Your baby’s head shape  what’s normal?

Your baby’s head shape what’s normal?

12 Apr 2022 | 3 min Read


Author | 2574 Articles

A few days after delivery when you’ve spent every possible waking moment with your newborn, you might start to notice that their head shape is a little asymmetric. Don’t panic right away.

Usually, infant skulls aren’t entirely solid, which makes it easier to deliver them during pregnancy as the birth channel is quite narrow. The two soft spots on their skull are known as fontanels, which give some room for the brain to develop within. It takes about 9-18 months for the skull to form a definite shape.

If you look hard enough, the back or side of your baby’s skull can start looking slightly flat as compared to the rest of their skull. This is called positional plagiocephaly.This could happen for a lot of reasons. The most common one that’s faced by most babies is due to extended time spent in the same position. When you lay your baby to sleep, it puts pressure on one particular point on their skull, causing it to become flatter than the rest of their skull. It doesn’t have any effect on the development of their brain. The flatness is noticeable mostly from the top. However, given some time, the shape evens out on its own.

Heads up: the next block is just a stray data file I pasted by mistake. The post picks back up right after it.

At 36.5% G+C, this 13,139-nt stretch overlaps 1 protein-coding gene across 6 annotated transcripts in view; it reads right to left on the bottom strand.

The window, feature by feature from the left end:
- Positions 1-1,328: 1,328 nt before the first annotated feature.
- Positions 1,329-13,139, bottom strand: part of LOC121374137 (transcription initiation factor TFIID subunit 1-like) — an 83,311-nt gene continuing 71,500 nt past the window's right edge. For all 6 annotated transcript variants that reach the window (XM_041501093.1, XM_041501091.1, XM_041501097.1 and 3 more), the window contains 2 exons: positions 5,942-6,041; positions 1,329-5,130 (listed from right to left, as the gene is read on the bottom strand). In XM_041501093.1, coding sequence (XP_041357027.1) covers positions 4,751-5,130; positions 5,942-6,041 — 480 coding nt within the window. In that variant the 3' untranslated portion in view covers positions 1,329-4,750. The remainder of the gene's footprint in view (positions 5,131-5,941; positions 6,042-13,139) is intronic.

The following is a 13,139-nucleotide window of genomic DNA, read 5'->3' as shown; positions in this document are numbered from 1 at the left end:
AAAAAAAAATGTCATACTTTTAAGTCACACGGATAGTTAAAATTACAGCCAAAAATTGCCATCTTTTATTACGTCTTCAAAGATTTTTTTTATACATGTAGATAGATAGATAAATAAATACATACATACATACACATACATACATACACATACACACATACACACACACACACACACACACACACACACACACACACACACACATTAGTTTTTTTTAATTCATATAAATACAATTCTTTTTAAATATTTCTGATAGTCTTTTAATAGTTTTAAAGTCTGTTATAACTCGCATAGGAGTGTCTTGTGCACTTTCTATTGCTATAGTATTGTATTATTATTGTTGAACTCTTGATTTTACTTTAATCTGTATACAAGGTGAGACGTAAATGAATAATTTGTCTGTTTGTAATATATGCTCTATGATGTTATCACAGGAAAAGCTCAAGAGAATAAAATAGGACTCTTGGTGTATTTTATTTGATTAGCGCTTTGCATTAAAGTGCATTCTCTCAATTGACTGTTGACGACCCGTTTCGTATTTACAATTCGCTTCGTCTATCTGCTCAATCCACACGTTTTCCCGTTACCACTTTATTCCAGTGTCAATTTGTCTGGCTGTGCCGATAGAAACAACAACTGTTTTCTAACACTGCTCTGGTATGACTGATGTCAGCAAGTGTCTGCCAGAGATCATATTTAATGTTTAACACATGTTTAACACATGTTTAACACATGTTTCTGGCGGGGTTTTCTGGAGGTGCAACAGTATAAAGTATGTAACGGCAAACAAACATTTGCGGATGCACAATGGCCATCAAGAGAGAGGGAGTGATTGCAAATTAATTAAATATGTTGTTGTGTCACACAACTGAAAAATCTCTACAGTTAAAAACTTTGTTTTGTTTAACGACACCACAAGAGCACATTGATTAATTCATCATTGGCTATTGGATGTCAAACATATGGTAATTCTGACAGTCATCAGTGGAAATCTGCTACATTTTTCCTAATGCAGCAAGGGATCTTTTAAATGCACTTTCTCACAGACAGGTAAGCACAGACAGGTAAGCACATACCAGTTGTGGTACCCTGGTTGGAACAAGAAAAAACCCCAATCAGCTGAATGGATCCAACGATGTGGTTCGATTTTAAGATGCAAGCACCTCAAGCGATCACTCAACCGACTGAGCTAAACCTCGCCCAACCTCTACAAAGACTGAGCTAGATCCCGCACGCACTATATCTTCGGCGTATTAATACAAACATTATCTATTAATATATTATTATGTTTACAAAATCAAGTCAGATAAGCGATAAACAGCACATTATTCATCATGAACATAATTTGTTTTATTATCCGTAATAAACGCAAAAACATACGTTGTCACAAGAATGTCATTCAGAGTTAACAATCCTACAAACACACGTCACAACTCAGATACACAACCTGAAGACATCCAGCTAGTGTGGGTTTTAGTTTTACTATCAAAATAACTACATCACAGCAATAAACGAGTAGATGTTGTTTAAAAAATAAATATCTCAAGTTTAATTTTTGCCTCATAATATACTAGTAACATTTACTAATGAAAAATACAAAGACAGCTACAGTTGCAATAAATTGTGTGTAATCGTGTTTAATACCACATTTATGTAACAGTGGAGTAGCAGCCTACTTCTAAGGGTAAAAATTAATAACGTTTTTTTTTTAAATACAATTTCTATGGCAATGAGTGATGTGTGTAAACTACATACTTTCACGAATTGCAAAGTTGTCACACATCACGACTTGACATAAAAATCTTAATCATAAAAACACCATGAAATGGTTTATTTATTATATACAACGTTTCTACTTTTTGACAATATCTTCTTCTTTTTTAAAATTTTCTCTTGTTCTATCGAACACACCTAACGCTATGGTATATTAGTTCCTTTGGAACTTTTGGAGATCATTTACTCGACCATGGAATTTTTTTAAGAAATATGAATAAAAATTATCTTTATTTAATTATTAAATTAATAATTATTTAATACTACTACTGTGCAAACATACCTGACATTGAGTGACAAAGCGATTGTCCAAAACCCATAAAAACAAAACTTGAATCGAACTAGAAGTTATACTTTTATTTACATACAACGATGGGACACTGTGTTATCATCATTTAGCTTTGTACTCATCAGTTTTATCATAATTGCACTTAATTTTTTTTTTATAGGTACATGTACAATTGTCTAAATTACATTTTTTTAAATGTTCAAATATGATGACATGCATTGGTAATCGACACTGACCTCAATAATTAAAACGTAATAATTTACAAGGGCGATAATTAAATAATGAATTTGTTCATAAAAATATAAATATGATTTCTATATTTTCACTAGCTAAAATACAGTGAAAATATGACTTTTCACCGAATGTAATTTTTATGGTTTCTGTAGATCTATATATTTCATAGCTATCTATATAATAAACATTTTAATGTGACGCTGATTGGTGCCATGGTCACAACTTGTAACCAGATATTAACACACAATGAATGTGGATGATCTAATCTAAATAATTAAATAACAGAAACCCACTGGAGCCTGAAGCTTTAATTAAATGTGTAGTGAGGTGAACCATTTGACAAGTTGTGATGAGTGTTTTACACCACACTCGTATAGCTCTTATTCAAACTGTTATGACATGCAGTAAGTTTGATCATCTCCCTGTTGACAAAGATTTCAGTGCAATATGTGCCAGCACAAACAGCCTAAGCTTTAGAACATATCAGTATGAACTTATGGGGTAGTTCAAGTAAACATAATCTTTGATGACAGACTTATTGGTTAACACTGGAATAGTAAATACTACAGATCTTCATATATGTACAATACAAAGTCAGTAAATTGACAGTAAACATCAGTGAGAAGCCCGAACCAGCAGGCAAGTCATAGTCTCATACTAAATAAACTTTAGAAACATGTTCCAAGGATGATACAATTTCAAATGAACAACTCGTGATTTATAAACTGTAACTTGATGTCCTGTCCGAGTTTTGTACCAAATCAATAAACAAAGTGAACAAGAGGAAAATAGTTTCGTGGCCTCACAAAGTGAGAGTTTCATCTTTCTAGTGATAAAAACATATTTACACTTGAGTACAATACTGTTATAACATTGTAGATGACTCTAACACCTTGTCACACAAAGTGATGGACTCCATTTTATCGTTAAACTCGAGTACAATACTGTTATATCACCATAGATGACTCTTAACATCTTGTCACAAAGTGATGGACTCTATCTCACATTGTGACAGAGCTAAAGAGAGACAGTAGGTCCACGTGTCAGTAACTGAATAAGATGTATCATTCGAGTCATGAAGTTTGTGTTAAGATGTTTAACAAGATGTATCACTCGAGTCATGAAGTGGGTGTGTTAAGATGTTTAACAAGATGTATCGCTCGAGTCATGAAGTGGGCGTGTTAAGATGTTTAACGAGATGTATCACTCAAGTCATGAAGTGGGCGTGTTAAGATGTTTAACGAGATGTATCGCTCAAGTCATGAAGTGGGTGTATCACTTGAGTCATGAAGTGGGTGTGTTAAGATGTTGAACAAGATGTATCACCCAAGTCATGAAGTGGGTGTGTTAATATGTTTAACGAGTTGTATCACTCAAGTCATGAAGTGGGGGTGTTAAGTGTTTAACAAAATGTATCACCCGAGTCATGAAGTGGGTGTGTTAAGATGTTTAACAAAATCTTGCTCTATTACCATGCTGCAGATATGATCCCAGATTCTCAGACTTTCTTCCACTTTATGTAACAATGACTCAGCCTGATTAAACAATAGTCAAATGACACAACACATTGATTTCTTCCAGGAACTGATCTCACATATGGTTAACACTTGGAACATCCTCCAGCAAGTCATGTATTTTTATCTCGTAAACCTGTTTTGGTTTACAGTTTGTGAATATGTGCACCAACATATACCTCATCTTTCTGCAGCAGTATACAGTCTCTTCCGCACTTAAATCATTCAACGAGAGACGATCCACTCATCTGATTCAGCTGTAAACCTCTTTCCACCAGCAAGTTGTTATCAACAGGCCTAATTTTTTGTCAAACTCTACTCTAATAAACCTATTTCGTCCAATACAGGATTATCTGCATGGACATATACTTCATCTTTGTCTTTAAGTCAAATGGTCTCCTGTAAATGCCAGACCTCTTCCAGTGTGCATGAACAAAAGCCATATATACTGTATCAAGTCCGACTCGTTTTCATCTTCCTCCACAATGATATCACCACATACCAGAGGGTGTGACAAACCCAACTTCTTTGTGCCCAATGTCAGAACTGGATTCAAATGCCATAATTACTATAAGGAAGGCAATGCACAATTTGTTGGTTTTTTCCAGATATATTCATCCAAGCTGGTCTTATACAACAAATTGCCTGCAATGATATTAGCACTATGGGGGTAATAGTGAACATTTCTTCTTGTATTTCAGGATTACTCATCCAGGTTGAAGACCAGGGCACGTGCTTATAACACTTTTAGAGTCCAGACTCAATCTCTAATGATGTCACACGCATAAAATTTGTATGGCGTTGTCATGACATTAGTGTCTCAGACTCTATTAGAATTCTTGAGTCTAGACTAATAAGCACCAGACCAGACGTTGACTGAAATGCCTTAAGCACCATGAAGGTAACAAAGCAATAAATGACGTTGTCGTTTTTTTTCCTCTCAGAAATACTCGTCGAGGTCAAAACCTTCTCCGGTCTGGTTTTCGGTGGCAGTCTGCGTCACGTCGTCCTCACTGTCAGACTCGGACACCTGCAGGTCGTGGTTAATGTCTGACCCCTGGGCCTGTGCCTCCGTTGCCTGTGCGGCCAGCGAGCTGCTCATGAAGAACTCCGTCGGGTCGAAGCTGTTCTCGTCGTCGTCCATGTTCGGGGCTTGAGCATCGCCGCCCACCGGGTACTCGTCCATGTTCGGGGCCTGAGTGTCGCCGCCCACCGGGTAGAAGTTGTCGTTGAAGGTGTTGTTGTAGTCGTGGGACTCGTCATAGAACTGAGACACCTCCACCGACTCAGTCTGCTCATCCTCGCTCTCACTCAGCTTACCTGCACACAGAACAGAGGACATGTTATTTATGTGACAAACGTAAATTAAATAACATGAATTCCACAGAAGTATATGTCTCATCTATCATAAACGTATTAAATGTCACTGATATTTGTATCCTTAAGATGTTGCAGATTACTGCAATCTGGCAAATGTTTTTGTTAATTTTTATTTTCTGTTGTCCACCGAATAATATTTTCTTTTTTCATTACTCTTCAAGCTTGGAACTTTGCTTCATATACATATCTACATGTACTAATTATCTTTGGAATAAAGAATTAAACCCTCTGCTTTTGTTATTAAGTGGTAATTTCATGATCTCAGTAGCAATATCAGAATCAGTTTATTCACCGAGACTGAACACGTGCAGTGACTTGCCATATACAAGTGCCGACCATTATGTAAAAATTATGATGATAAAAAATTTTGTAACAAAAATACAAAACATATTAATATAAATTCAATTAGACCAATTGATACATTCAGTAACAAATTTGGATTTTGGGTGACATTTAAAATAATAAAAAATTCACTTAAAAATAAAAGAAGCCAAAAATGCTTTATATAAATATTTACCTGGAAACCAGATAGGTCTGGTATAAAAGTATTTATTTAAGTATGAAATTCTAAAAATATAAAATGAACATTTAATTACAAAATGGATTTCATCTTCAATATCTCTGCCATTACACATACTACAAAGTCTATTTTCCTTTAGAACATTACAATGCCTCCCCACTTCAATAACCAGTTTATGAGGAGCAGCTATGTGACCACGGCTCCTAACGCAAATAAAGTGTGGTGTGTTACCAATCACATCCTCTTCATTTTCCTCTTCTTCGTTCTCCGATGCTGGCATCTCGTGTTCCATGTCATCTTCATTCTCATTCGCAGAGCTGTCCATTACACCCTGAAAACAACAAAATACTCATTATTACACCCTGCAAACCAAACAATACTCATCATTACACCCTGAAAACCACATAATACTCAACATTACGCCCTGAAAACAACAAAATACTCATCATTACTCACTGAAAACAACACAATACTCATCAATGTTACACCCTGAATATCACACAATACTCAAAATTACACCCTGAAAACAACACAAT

What you can do about it

The first thing you can do to try and reduce the positional plagiocephaly is to always change the pressure position when you lay your baby down to rest. Make them face different directions each time and not spend too much time with their head in one spot.

You could also try laying them down on their tummy, to relieve some pressure.

If the flatness doesn’t reduce by the time your child is around 4 months old, your doctor might suggest wearing moulding helmets. It’s a helmet that needs to be worn for about 23 hours a day, which comes in contact with your baby’s skull, except the flattened part. However, this method doesn’t work after the age of 1.


In some cases, the sutures between the bones close early. This could cause the skull to grow unusually leading to craniosynostosis. This could restrict skull development and hinder brain growth as well. It must be examined by a doctor to be detected and diagnosed. Usually, this condition can be treated by surgery which involves the restructuring of the skull.


Sometimes, a muscular defect causes your baby’s head to tilt to one side, making their head positioning slightly awkward. This condition can be treated by physical therapy to stretch other muscles in the neck and freely switch positions. 



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